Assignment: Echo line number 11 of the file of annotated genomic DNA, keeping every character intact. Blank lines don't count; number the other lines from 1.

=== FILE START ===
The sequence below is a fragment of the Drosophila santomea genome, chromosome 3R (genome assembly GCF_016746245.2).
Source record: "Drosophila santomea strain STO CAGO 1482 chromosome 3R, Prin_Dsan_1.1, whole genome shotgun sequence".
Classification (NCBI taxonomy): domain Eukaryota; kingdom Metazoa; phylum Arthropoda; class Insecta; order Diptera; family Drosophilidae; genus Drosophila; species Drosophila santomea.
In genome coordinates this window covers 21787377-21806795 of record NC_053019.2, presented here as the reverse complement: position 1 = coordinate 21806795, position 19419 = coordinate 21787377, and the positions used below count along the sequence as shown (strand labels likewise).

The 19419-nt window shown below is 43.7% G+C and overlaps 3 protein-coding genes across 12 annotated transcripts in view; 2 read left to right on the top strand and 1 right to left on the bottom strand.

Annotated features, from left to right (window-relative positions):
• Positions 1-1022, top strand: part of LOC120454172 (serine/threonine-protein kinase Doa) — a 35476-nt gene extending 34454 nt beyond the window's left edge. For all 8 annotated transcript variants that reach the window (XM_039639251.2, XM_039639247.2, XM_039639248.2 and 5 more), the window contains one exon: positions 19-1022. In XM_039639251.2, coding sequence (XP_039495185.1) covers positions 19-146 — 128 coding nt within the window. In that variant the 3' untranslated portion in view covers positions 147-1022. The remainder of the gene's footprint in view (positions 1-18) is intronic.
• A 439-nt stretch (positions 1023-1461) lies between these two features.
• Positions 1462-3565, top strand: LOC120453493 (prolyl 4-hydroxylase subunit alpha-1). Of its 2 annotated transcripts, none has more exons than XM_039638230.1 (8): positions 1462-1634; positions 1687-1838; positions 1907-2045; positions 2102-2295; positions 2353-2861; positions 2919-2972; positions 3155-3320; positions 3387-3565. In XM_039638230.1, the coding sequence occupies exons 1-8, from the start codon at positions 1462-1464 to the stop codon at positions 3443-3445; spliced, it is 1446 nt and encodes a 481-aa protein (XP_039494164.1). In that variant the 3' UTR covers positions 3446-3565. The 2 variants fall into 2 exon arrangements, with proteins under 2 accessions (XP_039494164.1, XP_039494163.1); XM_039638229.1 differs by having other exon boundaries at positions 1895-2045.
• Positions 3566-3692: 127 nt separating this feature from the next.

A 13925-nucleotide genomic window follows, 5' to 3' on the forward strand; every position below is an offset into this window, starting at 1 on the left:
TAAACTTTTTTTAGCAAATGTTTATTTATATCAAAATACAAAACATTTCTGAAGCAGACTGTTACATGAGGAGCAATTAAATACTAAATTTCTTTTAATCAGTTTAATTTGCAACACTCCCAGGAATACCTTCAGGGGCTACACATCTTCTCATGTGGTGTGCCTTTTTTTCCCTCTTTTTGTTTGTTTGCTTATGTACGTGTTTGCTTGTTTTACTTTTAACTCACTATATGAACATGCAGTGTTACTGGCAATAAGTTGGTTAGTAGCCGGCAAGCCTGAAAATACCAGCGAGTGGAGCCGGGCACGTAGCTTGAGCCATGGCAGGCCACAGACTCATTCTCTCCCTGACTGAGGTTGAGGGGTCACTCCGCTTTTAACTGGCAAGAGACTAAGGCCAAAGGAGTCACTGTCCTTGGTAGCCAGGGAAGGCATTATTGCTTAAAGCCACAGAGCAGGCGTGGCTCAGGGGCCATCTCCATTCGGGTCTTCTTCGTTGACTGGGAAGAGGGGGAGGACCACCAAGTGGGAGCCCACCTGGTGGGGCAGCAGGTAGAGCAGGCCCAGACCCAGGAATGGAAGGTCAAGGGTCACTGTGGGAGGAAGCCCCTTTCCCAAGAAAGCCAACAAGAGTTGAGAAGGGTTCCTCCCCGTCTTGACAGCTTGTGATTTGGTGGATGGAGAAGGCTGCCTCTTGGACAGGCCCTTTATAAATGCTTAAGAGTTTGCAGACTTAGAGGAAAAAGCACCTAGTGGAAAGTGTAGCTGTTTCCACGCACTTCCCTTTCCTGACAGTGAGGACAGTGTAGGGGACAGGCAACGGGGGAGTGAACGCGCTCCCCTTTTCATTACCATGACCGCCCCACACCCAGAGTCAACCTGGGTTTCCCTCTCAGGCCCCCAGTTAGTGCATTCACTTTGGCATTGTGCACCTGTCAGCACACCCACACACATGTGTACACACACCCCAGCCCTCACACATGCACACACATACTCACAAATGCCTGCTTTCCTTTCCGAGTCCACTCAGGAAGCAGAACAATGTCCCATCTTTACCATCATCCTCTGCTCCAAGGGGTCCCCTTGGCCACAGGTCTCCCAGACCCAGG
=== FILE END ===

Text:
A 13925-nucleotide genomic window follows, 5' to 3' on the forward strand; every position below is an offset into this window, starting at 1 on the left: